When I moved to Chicago in May 2001, I was just out of college. I completed my master’s and decided not to continue my studies, which at the time were just an excuse to gain time and figure out my life plan. Fast-forward eight years later, and I can’t believe all the places and things I have done. I worked for two multinational corporations, visited seven countries on three different continents and held positions of power and responsibility. But beyond all the ups and downs, the heartbreaks, the lessons and unforgettable moments, what I have enjoyed more than anything is my volunteer work!
In my eight years in Chicago I have volunteer or otherwise helped raise funds for foundations that do amazing work for our community, from organizations like the ASPCA to organizations that have no real specialization but instead cover the vast geographical area of human needs, such as One Brick and Chicago Cares. I have even trained my dog to volunteer with me. He is an amazing therapy dog and a great companion!
During my plentiful volunteer work in the Chicago community, what I found most inspiring is the number of people who share their love and passion for their community. People who come from different parts of the country, from different religious denominations and political views, yet all share a yearning to make this world a better place.
One of my favorite stories is one of a dear friend who decided to volunteer when she witnessed the aftermath of Hurricane Katrina. She told me that when she was looking at the scenes on TV of the people who were left stranded in the flooded city, she was changed forever. She told herself that she needed to do something to help. She was one of the people who took her car and drove all the way down to New Orleans to help out in any capacity she could. I can still see the fruits of her labor when I walk into her house and I am greeted by her two mutts, both rescued from abandon homes after the Katrina.
These are the stories that make me realize that there is something very powerful that unites us and compels us to act. The more I volunteer my time, the more stories like this I hear, the more I’m convinced that there is more love in the world that we realize.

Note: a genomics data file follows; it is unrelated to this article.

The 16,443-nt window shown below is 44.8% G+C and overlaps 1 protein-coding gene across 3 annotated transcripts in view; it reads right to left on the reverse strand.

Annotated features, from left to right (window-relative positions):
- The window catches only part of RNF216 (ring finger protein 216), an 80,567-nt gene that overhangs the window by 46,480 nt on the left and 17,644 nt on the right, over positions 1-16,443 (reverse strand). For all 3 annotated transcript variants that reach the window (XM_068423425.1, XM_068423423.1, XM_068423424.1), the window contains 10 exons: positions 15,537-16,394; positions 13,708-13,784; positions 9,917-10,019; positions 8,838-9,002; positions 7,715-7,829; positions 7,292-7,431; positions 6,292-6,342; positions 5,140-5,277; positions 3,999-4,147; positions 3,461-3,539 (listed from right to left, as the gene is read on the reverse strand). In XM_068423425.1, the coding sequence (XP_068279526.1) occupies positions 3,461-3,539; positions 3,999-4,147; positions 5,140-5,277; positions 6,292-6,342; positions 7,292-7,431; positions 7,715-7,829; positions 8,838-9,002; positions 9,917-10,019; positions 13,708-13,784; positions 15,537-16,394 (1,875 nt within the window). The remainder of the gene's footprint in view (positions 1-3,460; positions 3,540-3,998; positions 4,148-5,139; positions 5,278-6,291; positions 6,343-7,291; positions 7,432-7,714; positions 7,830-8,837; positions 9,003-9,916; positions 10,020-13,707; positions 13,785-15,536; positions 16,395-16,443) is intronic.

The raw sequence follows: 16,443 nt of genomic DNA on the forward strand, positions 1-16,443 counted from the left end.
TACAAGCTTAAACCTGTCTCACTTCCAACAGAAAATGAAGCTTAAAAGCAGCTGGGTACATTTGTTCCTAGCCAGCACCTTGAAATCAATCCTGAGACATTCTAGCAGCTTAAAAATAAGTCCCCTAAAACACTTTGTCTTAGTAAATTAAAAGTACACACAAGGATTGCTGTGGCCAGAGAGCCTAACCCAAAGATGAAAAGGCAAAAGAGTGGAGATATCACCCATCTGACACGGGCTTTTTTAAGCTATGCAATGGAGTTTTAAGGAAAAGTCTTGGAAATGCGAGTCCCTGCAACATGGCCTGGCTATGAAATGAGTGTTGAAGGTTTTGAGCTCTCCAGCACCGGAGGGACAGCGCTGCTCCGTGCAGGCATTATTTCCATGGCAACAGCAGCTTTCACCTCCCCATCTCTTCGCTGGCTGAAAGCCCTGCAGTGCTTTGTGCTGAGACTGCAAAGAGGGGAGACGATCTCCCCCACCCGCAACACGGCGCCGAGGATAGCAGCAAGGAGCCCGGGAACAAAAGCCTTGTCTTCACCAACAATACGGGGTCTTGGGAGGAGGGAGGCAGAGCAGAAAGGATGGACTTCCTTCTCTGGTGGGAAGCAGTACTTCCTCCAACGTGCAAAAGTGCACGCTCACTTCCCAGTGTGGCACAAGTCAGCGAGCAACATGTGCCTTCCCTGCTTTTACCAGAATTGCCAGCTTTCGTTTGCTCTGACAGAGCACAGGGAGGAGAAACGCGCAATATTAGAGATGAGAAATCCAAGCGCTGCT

After many years of spreading myself too thin, of been involved with all sort of volunteer work, from AIDS prevention to animal welfare, I realized that what motivates one to stand up and try to make a difference is when something in your heart is moved and changed forever.
This year is my year of change, and I wanted to find an organization that I could dedicate my time and consolidate my efforts. I thought I would never been able to find it because of my vast interests. But after contemplating intensively aboutmy lifestyle, my personal convictions and the values and mission of different organizations that have been an inspiration for me, I decided that the Red Cross was the place for me.
There are many things I could do to help the world, but being there in the moment of crisis is something I’ve been trained by the University of Life to do, and to do well. I have this cool persona that shows up every time there is an emergency and, like my friend, I was also moved by the natural disasters that have afflicted the world in these past few years. Natural disasters like the Earthquakes in Pakistan and China.
Today I am more committed than ever to the Red Cross. Here I’ve found amazing friends, amazing people with hearts of gold who are there at anytime, any day when they are called to help.
One of the most amazing things that happens when you are surrounded by amazing people like these is how your life is changed. When you listen to their stories, to their passions and their dreams, they all become a part of you in a way, and they all help you write your own story.
So it is not only extending your hands to help others that will make change. The one who is helped and changed most by volunteering is you.